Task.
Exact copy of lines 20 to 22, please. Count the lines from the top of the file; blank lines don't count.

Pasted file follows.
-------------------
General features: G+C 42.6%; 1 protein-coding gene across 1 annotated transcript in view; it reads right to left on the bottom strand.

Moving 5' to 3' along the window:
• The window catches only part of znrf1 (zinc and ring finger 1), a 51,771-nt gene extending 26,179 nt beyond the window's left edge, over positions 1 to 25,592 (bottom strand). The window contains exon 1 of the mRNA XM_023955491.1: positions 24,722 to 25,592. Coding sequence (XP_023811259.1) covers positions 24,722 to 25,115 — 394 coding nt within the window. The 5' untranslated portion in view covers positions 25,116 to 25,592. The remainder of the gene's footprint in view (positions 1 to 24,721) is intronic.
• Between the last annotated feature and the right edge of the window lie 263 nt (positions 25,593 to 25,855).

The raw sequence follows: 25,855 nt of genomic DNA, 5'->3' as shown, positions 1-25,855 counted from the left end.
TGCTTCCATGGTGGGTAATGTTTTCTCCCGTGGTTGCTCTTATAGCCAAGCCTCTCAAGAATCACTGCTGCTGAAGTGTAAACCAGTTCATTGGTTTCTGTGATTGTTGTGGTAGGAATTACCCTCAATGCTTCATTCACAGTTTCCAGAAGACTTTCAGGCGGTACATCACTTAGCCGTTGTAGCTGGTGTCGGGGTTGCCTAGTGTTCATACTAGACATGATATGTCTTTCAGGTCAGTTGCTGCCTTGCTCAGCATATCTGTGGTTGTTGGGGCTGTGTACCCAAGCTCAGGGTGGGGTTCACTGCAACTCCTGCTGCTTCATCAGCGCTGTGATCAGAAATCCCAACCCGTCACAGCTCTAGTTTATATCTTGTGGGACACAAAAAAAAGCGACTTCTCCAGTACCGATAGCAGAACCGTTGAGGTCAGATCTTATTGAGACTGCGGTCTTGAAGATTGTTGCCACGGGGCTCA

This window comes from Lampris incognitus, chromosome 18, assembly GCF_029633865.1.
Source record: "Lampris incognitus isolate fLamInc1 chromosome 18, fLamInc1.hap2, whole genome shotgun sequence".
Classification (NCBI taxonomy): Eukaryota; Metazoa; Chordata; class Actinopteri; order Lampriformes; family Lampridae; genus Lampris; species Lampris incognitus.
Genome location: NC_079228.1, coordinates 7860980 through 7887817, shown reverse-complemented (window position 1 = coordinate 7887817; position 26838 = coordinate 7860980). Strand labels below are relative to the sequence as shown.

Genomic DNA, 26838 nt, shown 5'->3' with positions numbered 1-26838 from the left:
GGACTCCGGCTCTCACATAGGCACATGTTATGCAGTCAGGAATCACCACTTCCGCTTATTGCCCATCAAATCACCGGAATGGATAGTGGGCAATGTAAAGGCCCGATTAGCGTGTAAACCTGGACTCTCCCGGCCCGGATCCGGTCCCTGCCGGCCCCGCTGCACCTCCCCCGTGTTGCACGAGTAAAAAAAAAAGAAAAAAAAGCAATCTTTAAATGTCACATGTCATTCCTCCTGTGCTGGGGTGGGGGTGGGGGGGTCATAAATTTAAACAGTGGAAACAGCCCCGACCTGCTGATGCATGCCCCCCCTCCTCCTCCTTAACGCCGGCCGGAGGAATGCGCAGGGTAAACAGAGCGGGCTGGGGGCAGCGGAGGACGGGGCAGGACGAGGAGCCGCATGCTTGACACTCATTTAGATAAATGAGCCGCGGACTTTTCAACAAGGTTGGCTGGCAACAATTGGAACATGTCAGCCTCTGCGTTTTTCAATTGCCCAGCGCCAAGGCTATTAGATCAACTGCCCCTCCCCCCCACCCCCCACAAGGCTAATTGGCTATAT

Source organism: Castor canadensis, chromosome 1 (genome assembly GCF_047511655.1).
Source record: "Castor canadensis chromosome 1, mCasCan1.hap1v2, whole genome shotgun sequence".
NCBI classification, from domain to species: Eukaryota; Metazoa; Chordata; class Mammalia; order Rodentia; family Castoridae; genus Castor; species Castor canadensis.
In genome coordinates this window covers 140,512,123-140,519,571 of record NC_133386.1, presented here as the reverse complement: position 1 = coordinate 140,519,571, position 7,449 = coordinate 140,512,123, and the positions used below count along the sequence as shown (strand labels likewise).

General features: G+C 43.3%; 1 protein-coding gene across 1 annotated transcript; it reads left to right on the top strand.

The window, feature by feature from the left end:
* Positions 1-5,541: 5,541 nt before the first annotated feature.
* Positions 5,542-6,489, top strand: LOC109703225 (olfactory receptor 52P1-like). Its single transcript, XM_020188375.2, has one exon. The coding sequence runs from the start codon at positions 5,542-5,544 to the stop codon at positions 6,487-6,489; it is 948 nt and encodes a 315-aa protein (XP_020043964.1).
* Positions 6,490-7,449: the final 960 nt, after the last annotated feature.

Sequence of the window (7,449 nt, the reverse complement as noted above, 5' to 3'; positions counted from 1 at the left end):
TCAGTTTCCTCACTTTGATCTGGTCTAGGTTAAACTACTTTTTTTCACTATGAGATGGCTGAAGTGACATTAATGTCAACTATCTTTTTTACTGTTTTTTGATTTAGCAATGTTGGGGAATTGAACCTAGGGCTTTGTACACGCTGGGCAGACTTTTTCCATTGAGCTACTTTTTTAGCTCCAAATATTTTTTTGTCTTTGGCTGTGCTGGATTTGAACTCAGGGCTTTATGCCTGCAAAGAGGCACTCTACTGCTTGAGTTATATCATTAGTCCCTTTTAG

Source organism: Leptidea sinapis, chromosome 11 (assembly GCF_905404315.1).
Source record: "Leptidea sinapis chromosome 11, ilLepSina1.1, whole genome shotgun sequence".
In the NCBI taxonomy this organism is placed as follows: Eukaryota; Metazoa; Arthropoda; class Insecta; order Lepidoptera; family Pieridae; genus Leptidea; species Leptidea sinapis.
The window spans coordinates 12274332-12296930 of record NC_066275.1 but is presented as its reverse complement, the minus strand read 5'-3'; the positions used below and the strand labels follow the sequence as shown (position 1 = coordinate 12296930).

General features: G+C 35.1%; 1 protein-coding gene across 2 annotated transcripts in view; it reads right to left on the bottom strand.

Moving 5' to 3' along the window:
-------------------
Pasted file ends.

* Positions 5,542-6,489, top strand: LOC109703225 (olfactory receptor 52P1-like). Its single transcript, XM_020188375.2, has one exon. The coding sequence runs from the start codon at positions 5,542-5,544 to the stop codon at positions 6,487-6,489; it is 948 nt and encodes a 315-aa protein (XP_020043964.1).
* Positions 6,490-7,449: the final 960 nt, after the last annotated feature.

Sequence of the window (7,449 nt, the reverse complement as noted above, 5' to 3'; positions counted from 1 at the left end):